Ep. 27: Cancer Treatment and Your HeartHeartBeats: Shipley Cardiothoracic Center Podcasts
Welcome, I'm Cathy Murtagh Schaefer. And I'm your host for this episode of heartbeats is podcast is brought to you by Shipley cardiothoracic Center and educational series dedicated to providing our patients and the community with information and education about our cardiothoracic surgery program and other issues that affect your health. This today is a second in a series of podcasts dedicated to our female listeners and celebrating the women's cardiac Surgery Center here at health, park in Fort Myers. Today's podcast also celebrates our continued collaboration with our Cardiology colleagues without whom a lot of this would not be possible. Our Guest today is Dr. Anita Arnold who is board certified. In cardiovascular disease, internal medicine and Interventional Cardiology. She did a fellowship in cardiovascular disease at the Cleveland Clinic and today, her practice focuses on cardio. Oncology. Welcome. Dr. Arnold. I'm so happy to have you join us today. Perhaps we can start with you telling us a little bit about yourself and how you became involved in cardio oncology and why this field of Cardiology appeals to you. Thank you so much, Cathy. It's a pleasure being here. And I think this inaugural program is terrific telling everybody. About some of the work that we're doing here at Lee Memorial with the Shipley Center. So let me tell you a little bit about cardio oncology. It is a new passion of mine and cardio oncology is actually a subset as subspecialty of cardiovascular medicine. We do not yet have fellowship designation for that like Interventional, like EP like heart failure because it is so new. It is however not uncommon to have heard of cardiovascular toxicity, with cancer therapies. We know about anthracyclines for many, many years. I personally got interested in cardiology when I was very young, all of my older family members, grandparents, grandma, grandpa. Elderly. Ann's all died of heart disease and I remember being very young asking my father. Why did Grandma not live? And they said the doctors couldn't do anything for her, huh? And that struck me as well. Then we need a better doctor. So in my naivete, I decided I would be a cardiologist. I would marry a cardiologist. I would have cardiac cardiology covered for my whole family. My father had his first heart attack at 40 30, my turned out to be interesting. However, after that everybody, in my family started getting cancer, my father died of cancer, my brother died of cancer. I developed cancer. My mother-in-law got came on my husband. Grandfather died of lymphoma and his grandmother had called. So all of a sudden the exposure shifted and I started reading more and understanding that virtually all of the cardiotoxicity can be associated with some form of cancer therapy. It hypertension, be it. Severe hyperlipidemia, ischemic heart disease, valvular, heart disease. And we're talking about chemotherapy. We're talking about the immunotherapy, Xandra talking about radiation therapy. So all of those Have an effect on heart. Wow, that's a pretty impressive family history for sure. I know you are a board of directors member of the international cardio oncology Society whose goal is to reduce cardiovascular disease in cancer patients. And I was so impressed by the diversity and internationality of the members of this society. I bet this is a great group to be a part of. Can you tell our listeners, what you've seen accomplished by the society and why this group is so important particularly to women Yes, I'd be delighted to. I joined number of years ago, when there was a global cardio oncology Summit in Tampa. And when I saw the variety of people that were involved from a cardiovascular point of view and in oncologic point of view, ikos is an organization for anyone who takes care of cancer patients. So nutritionist physical therapy rehab exercise. Physiology Cardiology. Biology, heart. Failure, Specialists, oncology basic, science members are all involved in. Part of what's interesting. I also chair the education committee and this is really interesting because it's an international group. So, for example, in Poland, they have a separate hematologist and a separate oncologist here in the u.s.a. 15 other here, so it's a little bit different. So seeing how other people not only care for their cancer patients were also looking internationally. For Best Practices. So the education Committee in particular, it has a whole group that's looking at cardio toxicities and how we can avoid them. What we can do up front. What are the best practices? And we're asking people internationally, so, it's very interesting in the United States, were not very biomarker driven in others. For example, Italy, they do it on every cancer, patient. So they can assess whether or not they're having some Cardiotoxicity very early in the in the situation. So, it has been extremely helpful. The president right now is Susan Dent, who is a breast oncologist from Duke and she transferred there from Canada where she started the Canadian oncology Network. So she's a very established researcher and just a delight to work with. And so we have a lot of focus on breast cancer and cardiovascular disease is a lot of the studies that are going on in a lot of the efforts are 82 that if someone's going to get cardiotoxicity, it is more likely to be a woman because of the breast cancer and the location preferable to the heart. What a great group though is far, as diversity is concerned so much to be learned from other people's practices and how different things are in Europe or Australia or wherever compared to what we do here, right? There's also a group looking at the genomics of cancer and cancer therapies. In other words, some of the things that we do here are usually driven by research that's male-oriented in white. So for example, in Japan, And obviously we're getting a different populations. So we are trying to look at information that's coming from all over and I think it really speaks to best practices because the education committee is also partnering with the advocacy committee and the patient education committee and there's a nurse's group. That's kind of driving. And so we're working with the team at MD Anderson. There's member from the UK. There's somebody from Washington University someone from Brazil. So when you have that kind kind of energy in a room be in Zoom or otherwise, it's extremely interesting how exciting day to comes out a lot of. What if we try this? What if we said that? What if we looked at this and that's something that in private practice today, you're so overwhelmed with covid. Maybe thing else that's going on that you kind of lose a little bit of this and I call it the energy. The energy from having a discussion with someone else really goes a long way and I think It's going to benefit women in general and cancer, patients, everywhere. I would comment to say that how lucky you are to be working with global energy. There are an estimated 14 million cancer survivors in the United States due to the success of cancer treatment, but one of the major issues survivors have is the development of coronary artery disease or other diseases of the heart. That contribute to early deaths and disability more so than their age matched counterparts who have not had chemo. Is there a particular cancer that has demonstrated more cardiotoxicity than others when combined with chemotherapy and do we know if the cardio toxicity is related to the combination of the type of cancer and treatment? Or is it related directly to the treatment? So you are correct. There are more than 14 million cancer survivors now. And that number is going up dramatically every year to the point that by the time 2020 come 2024. I'm sorry. There will be another 50% most of those patients, 85% of them will be over the age of 50. So it speaks to an older population which is ripe for coronary artery disease, heart disease anyway, and it is predominantly women because women live longer anyway, and so it goes together like that. So it's really kind of interesting. And the group that seems to have the most cardiotoxicity though. To be honest, with you are the Childhood cancer survivors. These are the lymphomas and these are the look young man's radiation. Has most of the childhood. Cancers 85% of those kids are going to survive which is great. But if you take a four-year-old who got for example, anthracyclines, which is a cynic or known for cardiotoxicity, and then 20 years later. There were only 20 War. And so, they will show cardiotoxicity earlier, and it might not be like, foaming in heart failure, but you will see a decrease in exercise tolerance. You'll see arrhythmia. You'll see hyperlipidemia. So what we have noticed is that one is the Childhood Cancer group that we need to keep an eye on. And that's why the Cardiology Department here at Lee, has partnered with golisano, and we will take care of adolescents and young adults. Adults the Aya population. Yeah, they call it these days so that we can get them in with adult Cardiology Because by the time, they're 16, 17 18, they really belong to McDonald's, right? So we will see those patients and so we're trying to work on survivorship with them, which is a most interesting population. We could have a whole one our discussion on how best to treat them and then the other group we work with, are anybody who's getting either in anthracycline derivative, which is a lot of the breast cancers are some of the Salah Reverse some of the immunotherapy 's and then some of the radiation therapies and we're going to talk about that a little bit. But which population every single cardiovascular study that has looked at cardiotoxicity when they look at the Baseline risk. Assessment of that patient, if you have hypertension, hyperlipidemia, diabetes are classic cardiac patient, you will do worse. Wow. You worse in the long run based on. Answer and based on cardiovascular toxicity. So there are millions of cancer patients in the United States. We are not saying every single one has to go to a cardio cardio on college, right. Be over around. However, what we're trying to figure out who are the high-risk people. So we already know, it's in childhood cancers. We know certain types of drugs that people get, we need to monitor them closer, and then anybody who has had radiation to the to the chest, so it's breast cancer, esophageal cancer, gastric cancer, lung cancer, those Need to be watched a little bit closer. It seems like a great opportunity for partnership would be with the OBGYNs because women often don't present to a physician after the age of 18 until they have their first child and and there are OBGYNs tend to become their Primary Care. Yeah. Sure. So I think that speaks to two things. One is you and I both know and for years, it seems like the American Heart Association American College. Geology has been trying to get the word out. Heart disease is the number one killer of women in. We say heart disease would mean heart disease stroke, right? Failure altogether, but every time they do a survey of women only about half realize that. So the latest survey that came out was 56 percent of women will say. Yes, heart disease is the number one killer of women. Many women are more afraid of breast cancer, but it's only one in eight are going to get breast cancer. We're wanting to To get heart disease, and there's two women in this room. Right? Right, right. What's a little bit disappointing? Unfortunately, is that the underserved population and the diverse population is not as aware. They're about 30 percent, understanding that, that is a risk factor for them. And what we have also learned the risk factors for coronary, artery disease, and heart disease are the same risk factors for cancer. So diabetes. Yeah, we diet lack of exercise. All alcohol abuse. Yes, they're all related. And so it gives us an opportunity to work with certain groups. For example, one of the groups were working with is Radiology. The radiologist reads mammograms. So they're looking for calcifications that look like a cluster of cancer cells, but we have asked that. Can you please tell me are there cow's? Vacations in the arteries of in the breast. Because if you have calcification there, then we're going to start looking for calcification and other places. Yeah, we have size. So I think your word collaboration is really what we're trying to drive here. We don't need to reinvent the wheel. There's a lot of information, you can get from a good history and physical. And all of the tests that you order when an oncologist orders, a CT scan of the chest. We asked them, could you comment on atherosclerosis? Grocers of the arteries or the, a order, the size of the aorta is a little bit dilated so that you get as much information as possible to take care of that patient. In totality these days, people will survive their cancer, but they are right then for cardiac toxicity afterwards and that, that really is important in a lot of patients are a little distressed by that. Obviously, they don't want to have one problem and then go to another, right? And if you think about it, so many of my patients now that I take care of from a Lee cardiovascular point of view, wind up, getting some form of cancer, the men will get prostate cancer, the moment, get breast cancer, lung cancer, something like that. And so now we need to focus on treating the cancer but not exacerbating the cardiovascular situation. Dr. Arnold, would you explain a little bit by what? Explain what you mean by the term cardiotoxicity? That's another good question because when you look at all the research studies, the FDA, sometimes called cardiotoxicity if the patient complained of shortness of breath. Well, that could be so many different things. Definitely. One of the things we're working on is standardizing the definition of cardio toxicity. In general. We are talking about vascular disease. With whatever therapy they're getting valvular disease, myocardial disease, either early onset pericarditis, Mark myocarditis, especially with some of the car T cells or immune checkpoint Inhibitors. They can cause a raging myocarditis down to heart. Failure in the later stages. Peripheral vascular disease, arterial occlusion Venus, occlusion stroke arrhythmia. You name it? It can have those things happen with those things. So, so when we say cardiotoxicity, it's become kind of a general term for vascular and cardiac abnormalities, including, for example, arrhythmia, in the past. It was a drop in ejection fraction. However, drugs that we know will drop your ejection fraction. We will do screening for that and that we have come up with a definition normal. Ejection fraction is 53 percent or higher and Global longitude. Strain, which we can talk about in a minute is a new parameter that we started measuring in oncology patients that has to be minus 18 or a higher number than that and then we look at the drop and if it's a significant drop more than 10% of either of those, then we start to worry, or if you start seeing a pattern somebody has injector 75%. Then the next time, 65 years in the next segment, that's telling you and that's where the Europeans love to use. Occurs because after your chemotherapy if we draw, let's say a troponin and it's elevated that would speak to some cardio time City during that infusion. And so maybe we'll watch you a little bit more carefully. And I guess one of the comments that I would make to that is we are we know our patients tend to drift from Doctor to doctor and so you might see a patient that has an EF of 65 percent. But it had been 70 but you don't know that and you're considering that normal as would I. And then the next Doctor sees the patient and it's 55 percent and we don't realize we've dropped from 7255 and I think again that speaks to the universality of trying to coordinate. Yeah records and you know here in Florida. We have the snow bird population. So someone's treated up North and then comes down. They really don't bring all their records. Right. The oncology team is usually pretty good and that care everywhere has been helpful, but you're exactly right. Because a lot of the times the patient's I try and educate my patients. The more they know the more they can help me or they can help the next Doctor. So I explain to them exactly what I'm looking for and why that's important. That doesn't mean let's say the person is so jacked up when they go get their first at go because they've been told it has to be normal. Yeah. Right chemo. And then, you know one thing leads to another and the I'm thinking, oh my God, this person is because now their blood pressure is sky-high. Guys, my heart ejection fraction. 75%. The next time they come in. They're feeling good. Everything's okay. The blood pressure is better. So it's definitely related to their loading conditions or blemish at needs to be looked at because we have seen, as you're saying people being told, you can't have any more chemo because you dropped from 65 255. Well, the first thing I do is repeat it with the same loading condition, relax. Yeah, hurts and stuff like that. And if it's perfectly normal, We we can address that but I think that's really important. Every cardio oncology meeting. We have. We hear horror stories of people who are told, you can't have any more chemotherapy because your heart that's devastating. It's best. If devastating puts the patient in a very awkward position because they were told by a quote, The Specialist. Right? Right, and the oncologist said we have to press forward, seems like it might be helpful useful to also educate our Sonography staff. So that they understand when a patient comes in and they're the anxiety level. Is that high? It might pay to take a little bit of time. Yes, just relax. Yeah, absolutely. As you mentioned we used to judge cardiotoxicity mainly by measuring the left ventricle function or what we know as the ejection fraction and for our listeners, the ejection fraction is a measurement of how much blood the left lower chamber of the heart pumps out into the aorta. When it squeezes and as Dr. Arnold mentioned, 55 and above is considered normal. Are there other markers that indicate toxicity? You mentioned biomarkers? Yes. So let me just back up for 10 seconds when we report an echo, as I'm sure, you know, we usually do a five percent 50/50. Yes, 1415. The reason for that is because visually your brain in your eyes, can only distinguish a 5% change. So it's not that exact. Okay. So now I do a report. Says 45 to 50 and they go to the oncologist. And the oncologist says, what was it 45 or is it 50? Because I can give a drug, if it's 50. I can't give a drug fits 45. So they were pushing us very hard. Find a more elegant way of assessing is, so, people were using muga scans for a while where you inject a radioactive materials. And then, basically, it just counts the number of particles, that leads heart and it gave you a number. However, it's radioactive. And that's kind of the last thing I want to get, right. Right radiation to the heart. So that kind of fell out of favor and what became more interesting is, you know, when we do Echo, we do multiple views and so there was a group of Engineers who said, well, we can do a better job by looking at smaller sections of The myocardium. So what they did was they did this speckle. So they put little tiny dots all the way around The myocardium and then they Wait, how much? Yeah, so now I have multiple views multiple points and I can calculate very elegantly because you can have a normal ejection fraction and have lost one whole wall of your heart because yes, hyperdynamic parents to know that we need to know that wall is no good. So it's called Global longitudinal, strain GLS and because the the particles came together, that's a smaller number. So you want a big negative number, which is so you want - 18 - 19 - 20. Well, it was okay. So let's say we have an ejection fraction of what's red is 50 55, but the global longitudinal strain, is minus 14. Okay, that is abnormal. If the global longitudinal strain is -20, then you'll feel a bit better about that. So, we use both of those numbers together. The other thing we use is MRI to see if there's late guys. And um enhancement and that's kind of helpful. Are you starting to get some fibrotic changes? Are there other things, we use it, also for myocarditis, but then you check point Inhibitors. So that's been quite helpful as well. But MRI is a different animal numbers. Things like that. There are other issues. We use, CT scans to help. And then the biomarkers, because the biomarkers are helpful in telling me, do you have ongoing? So it's not just the troponin. It's also the BNP would speak to a heart heart failure. Not as vigorous as you can like it to be. Yeah, what can be done when a woman comes to you, with what I call toxic heart syndrome. Is this a permanent condition? Okay. So any patient who has had cardiotoxic therapy, automatically is called stage a heart failure. Meaning they're more susceptible of something else were to happen. So the first thing we do is look at what are the other things? What is their blood pressure? What is their diabetic status? What is their Exercise capacity? Things like that? Do they have ischemia stage? A doesn't necessarily mean they're actually feeling sick. Is that correct? Okay, faculty. They actually feel pretty good, but they are considered high risk for the development. Okay. It's like a woman has preeclampsia is more prone to getting hybridizing attention. Yeah, so we look at that and And if they have had a drop in ejection fraction or cardiac function, we have medication, that can help them. So is it permanent? Not necessarily? It also depends what stage in their their cancer Journey, their treatment. If they have just finished around a bath recycling, then probably not the best time to make an array. An opinion about it. Yeah. So really when I see patients, every single patient, you know, even if their stage 4 cancer because stage 4 cancer. Can still live for a long period when it means metastatic outside of the initial organ affected and I want them to live as healthy as possible and have the best function. So all of their risk factors need to be addressed even cholesterol. It used to be that you would say. Well, you know, they have so many other pills. Yeah. I was laying not feeling so great. I don't want to give them a Statin on top of that, but it is really quite helpful. So there's anecdotal evidence and this Is what's really interesting about when you read everybody else's literature? When you look at breast cancer survivors. All comers women who are on statins, do better from a cancer point of view. Hmm. Then I mean, not on stands. Statins are not the treatment for breast cancer, correct, but it is an interesting signal, interesting Association. Yeah, if you think about cholesterol, the blood boil, water things like that. What a cancer cell tries to do is get where it's not supposed to be so that it can take over that cell. Cholesterol has to be transported into the cells. And so they have this layer. It's called a lipid raft. Wear a blue piece of cholesterol. Molecule goes in there and then gets transported into the cell. It makes it much easier to have this gunk out for yourself. Yeah, get in. Well, there is some cancer therapies that use that hitch a ride. Yes. So statins, destroyed the lithographs. Huh? So think about that, huh, maybe that is maybe that's the yeah, so there are people much smarter than I, who are trying to look at that and say, wow, could that that's fascinating, but that work is. So that's what we are looking at since the risk factors are so similar. Can we do two birds with one stone? Can we try and help people on multiple levels? So I think some of the stuff that we're going to hear about in the near future is going to be. That is fascinating. Yeah. Yeah, absolutely. What are some of the risk factors that a woman needs to be aware of prior to starting chemo or radiation therapy regarding her heart? Obviously, it's a big risk factor if she already has been identified as having heart disease, but what other things put a patient at high risk of developing heart disease after cancer treatment, you mentioned that the typical diabetes, high blood pressure Etc, right? So the better shape that In is in prior to starting any type of therapy for cancer, even the surgery, the better off they're going to be. So the first thing we do is we look at their blood pressure. We look at their heart rate. We look at their weight. We look at the diabetes. So all of those things are important, then we look at what is the cancer therapy? This person is going to get, are they going to get anthracycline? So we have a scoring system. Whereby you get one point for this one point for that and it's interesting because if you looked at the HACC risk calculator and let's say 22. Year-old woman who has triple negative breast cancer, who's going to get anthracycline? When you do her calculation, her 10 year risk of cardiovascular disease is not. There's nothing to us to say. I don't remember cancer or write anything being included in that. It's not. So now, when we use our cancer score in plugin for points for anthracycline therapy, all the sudden that patient is at high risk spell card. Excessively. So that's why the risk calculators are just not that good. And so we are trying to score every single patient. And then say, based on that score. They should probably you don't have to see Cardiology every time, but maybe just check in at the beginning, maybe the middle and that their Enterprise, we cry and go over everything. What did you get? So the drugs are going to get whether or not, they're going to be exposed to radiation. Ionizing radiation, if they're going to have him, you know, Oh therapy. If they're going to have hormonal manipulation to Mossman versus AI women on ATT therapy, those make a difference. Even some of the oral agents for let's say colon cancer can cause severe severe severe hyperlipidemia, that needs to be treated really badly. I mean, they can go from having a normal triglyceride to having a truck. That's red. That's 5,000. Wow. So that's really important because set up for a Crea Titus. Yeah, so, That's why it really depends on what treatment they're going to get. Are the oncologist on board with all of this focus on heart treatment. The oncologist in this area are so spectacular. Yeah, cannot speak. Highly enough. I get patients. Can you please check this person? Because I'm going to give them this drug the QT and I'd like to move Alleyway. Wow, that's great. Yeah. I've started giving this drug, the QT was normal. And now it's abnormal. Can you please check them out? Somebody's complaining of chest pain. I know they're on a Drugs that can cause or to check them out. Or a lot of my surgeons. We do a lot of pre-op work. So, for example, someone who's having extensive head and neck surgery where they're going to have flaps put in and stuff like that. If they don't have a good enough cardiac output. They're not going to heal. Well, and I and that bathrooms or may not may not do won't feed the flats. Right? So we need to help them and optimize their status as much as possible. A lot of them. Lung cancer patients, obviously have been smokers for a long period of time. They have cardiovascular risk. May have PVD, they might be put on a new therapy that can cause venous or arterial young girls. And so, all of those things need to be changed. They don't need a million-dollar workup. They need a really good physical examination. And then some things, and of focus workup on ecology and they're becoming more and more aware and it's becoming absolutely amazing. Some of the drugs coming down the pike. They are just yeah. Yeah. Wow. Since we began having weekly valve conference. I've noticed that many of our female patients, have what we call a hostile chest, meaning that they've had radiation to the chest wall. Usually, for breast cancer lymphoma, and that radiation has damaged the tissue of the chest, making it extremely fragile and difficult to operate on. In fact, one lady had radiation for breast cancer, many years ago, and then more radiation. Lately due to lymphoma. I'm curious as to what radiation does to the valves of the heart. And is there anything that can be done to protect the valves? The answer is yes, we get a lot of our information about radiation. Unfortunately, from the Japanese and the atomic bomb, of course, you know, Ground Zero. And as you follow them out for years. And so, we know that radiation can cause valvular heart disease. It causes. Both the valves, the pericardium, The myocardium starts getting fibrotic and stiff. So in the valves get stick similar to aortic stenosis or mitral stenosis. Did doesn't work very well and those valves are not easy to do valvuloplasty or something like that on. They need to be replaced. The only difference with that is tavr has been extremely successful in quote hostile chest. Yeah, because you don't want to open that. It's very difficult. It's like, cutting through tremendous amount of scar tissue layer after layer after layer, just makes It's like cement when you go in there. Yes, it's very difficult. So then the question comes up. Radiation oncology. So 20 years ago, radiation oncology would just kind of Blast away because the focus was the cancer need. We didn't have all the drugs. We had, we didn't have all the immunotherapy and so they needed to upfront. Do the kill the viola cancer. So, so in order to increase survival, they they trade made some trade-offs nowadays. They do some really interesting so far. A for breast cancer. If I ask you to take a really deep breath, you're going to expand the Press away from your heart. And so they do now deep inspiration breath-hold. And so they teach the woman, take a deep breath. And so they practice that. It's so when she goes in to get her therapy, it's when she takes a deep breath. And she only has to hold it for like 15 seconds or something. And if, for example, she coughs and let's go the machine stops. And also kind of elegant. The other thing if you think about it, if you go prone, so they have Special tables. We have press. Yes, and then the heart is above the table depressed or below the table and then they can and they can radiate that way. I also was at a conference three days ago where the zoom Conference of course, and they were showing pictures of how the radiation oncologists. Now, we'll take the CT scan and map exactly where they want to go. Trying to get the best, the best angle angles, and so, they don't get the heart. And so they usually Make several treatment plans. And then they calculate the mean heart dose. And then go to one that has the smallest meet hard. Do so, they're getting much much better. So really, anybody who gets radiation now for as an adult is probably going to be. Ok. I tell them in about ten years is the first time I would do something check an echo from time. I thought this function or do a cardiac MRI to see how you started to get fibrotic myocardium or pericardium. It's the children. We still have to keep an eye on. Because their life expectancy is pretty good. So they will develop, they will develop them issues later on. And my last question are there, clinical trials, locally investigating, this particular aspect of cancer and treatment regimens. So there are a lot of studies going on. Specifically coming from a cardiovascular point of view. It's limited. Most places are pretty much doing their own studies. So for example, Sloan-Kettering in New York, Dana Farber, MD, Anderson pain, Moffat had some Vehicle trials in cardiothoracic, but not so much. So we don't have a lot. We are looking actively. This is the type of Center that would do very well with doing biomarker studies ejection fraction studies. Honestly, if you enrolled a group of breast cancer women and then just followed them longitudinally with markers and things like that. What's difficult is getting all the accouterments you need for a research study as you know, right? And then There's no way of getting around it. Medical Care in the United States is still very siloed. Yes. So it helps. When you have your cardio oncologist, very close to where your oncologist is. So there's a lot of interaction going on there. So I think we still have some work to do but things will be coming. Absolutely. I'm actually amazed at the advances you've been describing today. It's fascinating because I do remember way back when There just wasn't a whole lot out there. And we just slammed women in particular with these anthracyclines and radiation and and, and crossed our fingers essentially rate. And I still have a number of patients who have gotten anthracycline, who do not do well with it. And we struggle with how best to take care of that person. Because at some point depending on their age, if they survive their cancer long enough, they will be heart, transplant candidate, which is all Another ball of wax and not something they expected when they started their cancer Journey. So, we still have that issue. And really, the biggest thing is trying to figure out what is cardioprotective. This has certainly been a very informative conversation and I think our listeners are going to gain a lot from our conversation. Is there anything you'd like to add before we sign off? Yes, I'd like to thank you for the opportunity. I'm so happy that you came over. Thank you. You to discuss some of the passions in my world and I refer people to we have a website at Lee which you can put some cardio oncology and the regional Cancer Center also has a website. There's some Cardio, oncology information there and patient-centered cardio source dot-org is from the American College of Cardiology and the international cardio. Oncology Society also has a website where there's a lot of interesting information and most of that is available to the general public as well. So when we post this podcast will make sure to include in the information those those links. Thank you so much. Dr. Anita Arnold. This has been a great conversation. Until next time. I'm Cathy murtagh Shaffer. And this has been heartbeats Shipley. Cardiothoracic centers podcast, dedicated to Bringing research, Innovation, and education to our patients and the community.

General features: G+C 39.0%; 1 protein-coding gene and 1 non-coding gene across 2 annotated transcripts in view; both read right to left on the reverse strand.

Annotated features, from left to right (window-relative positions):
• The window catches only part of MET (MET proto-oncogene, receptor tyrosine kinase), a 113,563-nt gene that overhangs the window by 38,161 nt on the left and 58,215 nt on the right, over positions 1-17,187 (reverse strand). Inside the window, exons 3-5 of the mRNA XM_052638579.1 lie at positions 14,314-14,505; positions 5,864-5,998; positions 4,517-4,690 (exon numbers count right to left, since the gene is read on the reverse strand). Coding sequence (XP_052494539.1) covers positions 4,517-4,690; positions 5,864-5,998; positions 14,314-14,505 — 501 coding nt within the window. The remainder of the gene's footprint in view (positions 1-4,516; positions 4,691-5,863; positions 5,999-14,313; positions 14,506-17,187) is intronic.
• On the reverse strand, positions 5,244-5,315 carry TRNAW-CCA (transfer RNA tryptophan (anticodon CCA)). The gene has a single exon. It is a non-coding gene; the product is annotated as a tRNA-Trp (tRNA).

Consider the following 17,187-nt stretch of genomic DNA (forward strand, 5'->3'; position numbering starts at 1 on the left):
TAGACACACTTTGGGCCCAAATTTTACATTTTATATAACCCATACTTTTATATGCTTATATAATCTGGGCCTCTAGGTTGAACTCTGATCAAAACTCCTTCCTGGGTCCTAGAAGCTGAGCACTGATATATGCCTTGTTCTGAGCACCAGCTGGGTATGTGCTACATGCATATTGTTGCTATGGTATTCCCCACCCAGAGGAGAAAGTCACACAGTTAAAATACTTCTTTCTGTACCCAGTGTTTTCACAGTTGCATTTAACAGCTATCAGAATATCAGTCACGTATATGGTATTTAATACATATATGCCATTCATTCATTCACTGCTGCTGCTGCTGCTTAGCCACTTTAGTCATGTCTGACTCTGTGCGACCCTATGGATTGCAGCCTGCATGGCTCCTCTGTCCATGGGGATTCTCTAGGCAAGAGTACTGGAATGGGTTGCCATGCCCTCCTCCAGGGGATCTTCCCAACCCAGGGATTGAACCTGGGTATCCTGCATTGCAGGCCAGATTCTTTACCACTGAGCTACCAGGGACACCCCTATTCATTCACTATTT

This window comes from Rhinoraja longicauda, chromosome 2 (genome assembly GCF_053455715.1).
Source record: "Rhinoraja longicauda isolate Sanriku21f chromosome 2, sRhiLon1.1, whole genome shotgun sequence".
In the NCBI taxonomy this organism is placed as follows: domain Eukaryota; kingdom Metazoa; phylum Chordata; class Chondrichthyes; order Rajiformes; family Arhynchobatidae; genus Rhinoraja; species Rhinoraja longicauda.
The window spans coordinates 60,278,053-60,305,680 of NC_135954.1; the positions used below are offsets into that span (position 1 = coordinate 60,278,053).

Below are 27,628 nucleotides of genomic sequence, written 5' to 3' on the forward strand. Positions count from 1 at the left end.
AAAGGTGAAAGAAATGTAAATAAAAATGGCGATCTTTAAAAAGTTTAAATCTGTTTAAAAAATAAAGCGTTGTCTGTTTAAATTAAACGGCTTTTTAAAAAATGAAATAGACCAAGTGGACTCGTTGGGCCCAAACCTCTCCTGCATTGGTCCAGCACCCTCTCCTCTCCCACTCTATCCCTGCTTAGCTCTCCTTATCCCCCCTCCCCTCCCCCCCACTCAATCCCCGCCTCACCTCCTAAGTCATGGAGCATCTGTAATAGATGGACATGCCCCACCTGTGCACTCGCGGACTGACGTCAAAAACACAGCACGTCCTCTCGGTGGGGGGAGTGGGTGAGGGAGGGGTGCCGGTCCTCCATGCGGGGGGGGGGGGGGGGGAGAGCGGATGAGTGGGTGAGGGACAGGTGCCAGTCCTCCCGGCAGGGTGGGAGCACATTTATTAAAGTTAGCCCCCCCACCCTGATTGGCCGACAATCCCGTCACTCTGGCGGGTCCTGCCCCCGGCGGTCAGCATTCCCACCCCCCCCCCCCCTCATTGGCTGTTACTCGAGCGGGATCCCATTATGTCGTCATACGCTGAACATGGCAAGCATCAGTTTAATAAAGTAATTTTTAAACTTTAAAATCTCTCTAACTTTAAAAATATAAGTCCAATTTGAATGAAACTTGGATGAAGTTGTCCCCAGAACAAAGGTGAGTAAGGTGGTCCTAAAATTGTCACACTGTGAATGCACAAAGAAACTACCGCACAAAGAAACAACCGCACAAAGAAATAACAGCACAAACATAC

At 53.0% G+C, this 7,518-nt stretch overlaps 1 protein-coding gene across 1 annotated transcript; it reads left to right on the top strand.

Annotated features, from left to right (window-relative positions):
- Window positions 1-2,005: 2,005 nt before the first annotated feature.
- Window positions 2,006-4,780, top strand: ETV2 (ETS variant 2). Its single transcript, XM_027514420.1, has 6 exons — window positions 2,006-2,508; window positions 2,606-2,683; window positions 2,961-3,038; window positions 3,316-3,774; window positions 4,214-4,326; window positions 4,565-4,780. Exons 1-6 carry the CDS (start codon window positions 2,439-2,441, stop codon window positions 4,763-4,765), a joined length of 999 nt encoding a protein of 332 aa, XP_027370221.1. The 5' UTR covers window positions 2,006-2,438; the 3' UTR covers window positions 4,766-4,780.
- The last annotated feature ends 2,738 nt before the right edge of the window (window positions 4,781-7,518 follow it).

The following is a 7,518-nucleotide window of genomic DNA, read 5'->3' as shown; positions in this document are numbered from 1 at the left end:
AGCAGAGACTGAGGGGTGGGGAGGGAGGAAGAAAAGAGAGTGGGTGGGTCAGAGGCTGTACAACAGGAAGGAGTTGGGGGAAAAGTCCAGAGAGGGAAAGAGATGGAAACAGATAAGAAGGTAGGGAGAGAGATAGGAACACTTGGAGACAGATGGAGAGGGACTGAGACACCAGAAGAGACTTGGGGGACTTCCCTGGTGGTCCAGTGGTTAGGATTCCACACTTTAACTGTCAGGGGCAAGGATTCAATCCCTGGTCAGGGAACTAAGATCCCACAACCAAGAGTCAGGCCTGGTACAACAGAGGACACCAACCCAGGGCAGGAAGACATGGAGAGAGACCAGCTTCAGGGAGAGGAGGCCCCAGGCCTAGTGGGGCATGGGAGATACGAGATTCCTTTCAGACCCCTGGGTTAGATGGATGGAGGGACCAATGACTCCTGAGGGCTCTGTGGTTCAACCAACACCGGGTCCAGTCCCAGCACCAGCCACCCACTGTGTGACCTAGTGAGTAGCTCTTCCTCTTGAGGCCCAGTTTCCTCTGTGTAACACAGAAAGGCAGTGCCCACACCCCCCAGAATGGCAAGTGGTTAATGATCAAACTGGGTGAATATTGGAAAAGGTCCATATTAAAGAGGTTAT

Dr. Anita Arnold a cardiologist who specializes in caring for patients after cancer treatment talks about how the treatment of cancer can lead to heart problems.